ICT Equipment life span
ItemCycleRationaleMitigating FactorsTotal Cost
PCs 4 years Current technologies can be out of date/ hard drives more unreliable within 3-4 years

Reduced performance with updates and software

User expectation increases
Often scope for upgrading 'mid-cycle'   'Clean' install of operating system can prolong life £500 per unit
Laptops 2 years Laptops more susceptible to wear and tear Expensive to repair Lower performance per £ Can be expected to last much longer if not used much! £500 per unit
Servers 5 years Being left permanently on and heavily used, suffers more stress on core components.   Server software at end of supportable lifecycle.   Server software upgrades may well require new hardware Advisable to budget for routine replacement unless the organisation clearly does not need in future. £2500-£5000 per unit
Monitors 5 years Health & safety and aesthetic reasons often drive organisations to replace. Monitors rarely go wrong and usually come with 3 year warranties. There are few technical reasons to change them. £100 each
Printers (large) 3-5 years All too often it works out cheaper to buy a replacement printer than to replace consumables Some scope for reconditioned printers/components £250-2500
Core Networking Infrastructure 10 years Advisable to budget to take advantaged of future innovations Networking equipment itself is unlikely to fail even with heavy traffic £40 per person

Planning Considerations

So by now you have the money set aside and a rough idea of when you might need to replace things. All that remains is to plan the upgrade properly, and this means taking the following steps:

  • Audit Current Systems: Make a list of what you have, its approximate age and specifications if you know them. Tools like Spiceworks  can help here. Ensure you count software in the audit too.
  • Take Advice and Appoint a Project Champion: IT professionals will be used to planning and managing large upgrades - find one you can trust and work with them to identify what is really needed. Ensure you have someone 'on the inside' who backs the project.
  • Obtain and Understand Quotes: Get clear quotes that state what you are buying and know why these things are needed. If your IT professional doesn't offer you the clarity you need, ask them about the detail!
  • Change Management: Ensure the project champion takes responsibility for managing the impact on the organisation. Assess how staff will cope with new systems - do they need training? How well informed are they on what is going to happen?
  • Backup and File Management: Ensure  data is backed up and (if you are replacing servers or PCs) you work with your supplier to ascertain how files will be moved from old to new kit.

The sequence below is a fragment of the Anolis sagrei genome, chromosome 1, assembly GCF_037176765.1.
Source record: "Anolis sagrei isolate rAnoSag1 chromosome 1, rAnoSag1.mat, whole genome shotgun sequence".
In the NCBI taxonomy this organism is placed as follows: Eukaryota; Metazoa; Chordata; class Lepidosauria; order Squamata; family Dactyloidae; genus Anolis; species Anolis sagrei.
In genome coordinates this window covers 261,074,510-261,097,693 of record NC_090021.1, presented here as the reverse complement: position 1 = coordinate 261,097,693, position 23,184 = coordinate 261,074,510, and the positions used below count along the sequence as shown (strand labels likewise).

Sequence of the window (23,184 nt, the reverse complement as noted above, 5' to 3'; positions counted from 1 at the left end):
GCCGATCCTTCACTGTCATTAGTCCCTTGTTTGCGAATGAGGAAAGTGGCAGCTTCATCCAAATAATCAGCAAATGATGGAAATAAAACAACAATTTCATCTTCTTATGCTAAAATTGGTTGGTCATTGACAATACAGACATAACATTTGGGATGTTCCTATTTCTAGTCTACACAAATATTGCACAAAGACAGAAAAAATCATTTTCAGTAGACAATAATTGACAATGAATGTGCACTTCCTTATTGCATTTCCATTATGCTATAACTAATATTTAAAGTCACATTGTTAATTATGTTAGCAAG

• Plan for Disruption: Many organisations commission an upgrade and expect to be able to work throughout. Depending on what you are replacing though, you might have to face significant downtime. Consider using temporary solutions and workarounds if needs be.
  • Disposal & Re-Use: If you have plans to re-use stock or offer it to others, let your supplier know, as work may need to be done to 'clean-up' the equipment. If it is not going to be re-used it will have to be safely and securely disposed of. Note that monitors are considered hazardous waste.
  • Handling the Aftermath: Don't expect everything to be perfect after your upgrade. Not only might you encounter some teething troubles but also don't forget that operating new equipment in itself presents new challenges. Make sure you have access to support from your supplier and project champions to smooth the transition and be able to lending a helping hand.

Conclusion

The ICT systems you currently run are products of particular needs at particular times. Over a number of years these needs will change both in accordance with internal pressures (changes in the way you work and functionalities and performance you expect), and external drivers such as the lifespan of a particular operating system, database or item of hardware. Like it or not, the replacement of ICT equipment is an inevitable task that will have to be faced some day.

Careful saving over time, based on the expected lifecycles of equipment, will mean that you can afford to do it in a managed and organised manner - when it suits you and with minimal disruption to staff and the work of your organisation.

Copyright © 2007 Morgan Killick

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This work is licensed under a Creative Commons Attribution-NonCommercial-NoDerivs 2.0 UK: England & Wales License.